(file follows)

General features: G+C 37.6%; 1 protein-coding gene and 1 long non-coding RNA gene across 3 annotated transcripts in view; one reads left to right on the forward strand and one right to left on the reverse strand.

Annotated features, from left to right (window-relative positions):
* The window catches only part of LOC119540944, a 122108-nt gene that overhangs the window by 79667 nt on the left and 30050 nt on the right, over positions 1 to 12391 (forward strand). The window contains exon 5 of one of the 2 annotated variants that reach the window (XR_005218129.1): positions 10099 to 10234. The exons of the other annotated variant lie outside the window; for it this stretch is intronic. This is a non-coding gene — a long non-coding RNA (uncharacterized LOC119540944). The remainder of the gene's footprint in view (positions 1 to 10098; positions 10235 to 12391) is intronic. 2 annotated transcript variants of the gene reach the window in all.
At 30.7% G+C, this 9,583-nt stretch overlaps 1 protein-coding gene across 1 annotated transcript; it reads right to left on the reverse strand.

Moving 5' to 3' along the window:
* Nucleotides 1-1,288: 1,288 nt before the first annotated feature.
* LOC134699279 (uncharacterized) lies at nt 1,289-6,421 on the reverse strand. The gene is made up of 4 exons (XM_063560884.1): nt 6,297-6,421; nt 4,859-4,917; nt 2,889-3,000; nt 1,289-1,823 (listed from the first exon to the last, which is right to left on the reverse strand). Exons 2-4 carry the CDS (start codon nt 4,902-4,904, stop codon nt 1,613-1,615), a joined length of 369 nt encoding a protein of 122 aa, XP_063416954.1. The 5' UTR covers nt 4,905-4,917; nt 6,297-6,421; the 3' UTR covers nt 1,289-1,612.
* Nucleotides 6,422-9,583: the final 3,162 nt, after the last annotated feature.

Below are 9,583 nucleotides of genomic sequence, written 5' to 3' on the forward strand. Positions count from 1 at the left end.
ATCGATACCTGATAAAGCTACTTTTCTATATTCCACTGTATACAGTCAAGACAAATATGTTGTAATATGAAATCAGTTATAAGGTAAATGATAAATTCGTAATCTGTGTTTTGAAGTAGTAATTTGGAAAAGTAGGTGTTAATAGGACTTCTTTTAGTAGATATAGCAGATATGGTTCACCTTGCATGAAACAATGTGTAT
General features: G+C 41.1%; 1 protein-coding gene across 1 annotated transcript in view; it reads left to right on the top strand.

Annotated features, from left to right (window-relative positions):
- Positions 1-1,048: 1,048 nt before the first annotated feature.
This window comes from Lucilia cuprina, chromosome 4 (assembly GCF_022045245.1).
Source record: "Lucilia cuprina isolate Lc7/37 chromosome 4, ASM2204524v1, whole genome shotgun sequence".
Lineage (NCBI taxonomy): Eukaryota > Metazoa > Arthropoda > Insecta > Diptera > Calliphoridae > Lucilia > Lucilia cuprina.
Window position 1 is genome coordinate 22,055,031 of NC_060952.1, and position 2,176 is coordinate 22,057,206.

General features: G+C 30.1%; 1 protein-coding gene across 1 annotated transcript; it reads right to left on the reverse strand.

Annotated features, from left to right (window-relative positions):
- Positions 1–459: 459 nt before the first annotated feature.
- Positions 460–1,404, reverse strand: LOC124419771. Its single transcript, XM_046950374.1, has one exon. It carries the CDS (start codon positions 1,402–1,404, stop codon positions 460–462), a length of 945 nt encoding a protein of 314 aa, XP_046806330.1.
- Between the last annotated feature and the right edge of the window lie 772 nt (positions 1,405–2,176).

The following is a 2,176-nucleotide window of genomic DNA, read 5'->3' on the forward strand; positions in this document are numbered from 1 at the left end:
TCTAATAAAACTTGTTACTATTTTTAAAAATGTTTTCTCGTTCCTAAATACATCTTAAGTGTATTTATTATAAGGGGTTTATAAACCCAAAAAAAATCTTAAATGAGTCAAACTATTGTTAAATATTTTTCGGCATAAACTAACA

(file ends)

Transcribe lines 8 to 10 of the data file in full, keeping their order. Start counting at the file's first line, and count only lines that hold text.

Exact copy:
* Nucleotides 6,422-9,583: the final 3,162 nt, after the last annotated feature.

Below are 9,583 nucleotides of genomic sequence, written 5' to 3' on the forward strand. Positions count from 1 at the left end.
ATCGATACCTGATAAAGCTACTTTTCTATATTCCACTGTATACAGTCAAGACAAATATGTTGTAATATGAAATCAGTTATAAGGTAAATGATAAATTCGTAATCTGTGTTTTGAAGTAGTAATTTGGAAAAGTAGGTGTTAATAGGACTTCTTTTAGTAGATATAGCAGATATGGTTCACCTTGCATGAAACAATGTGTAT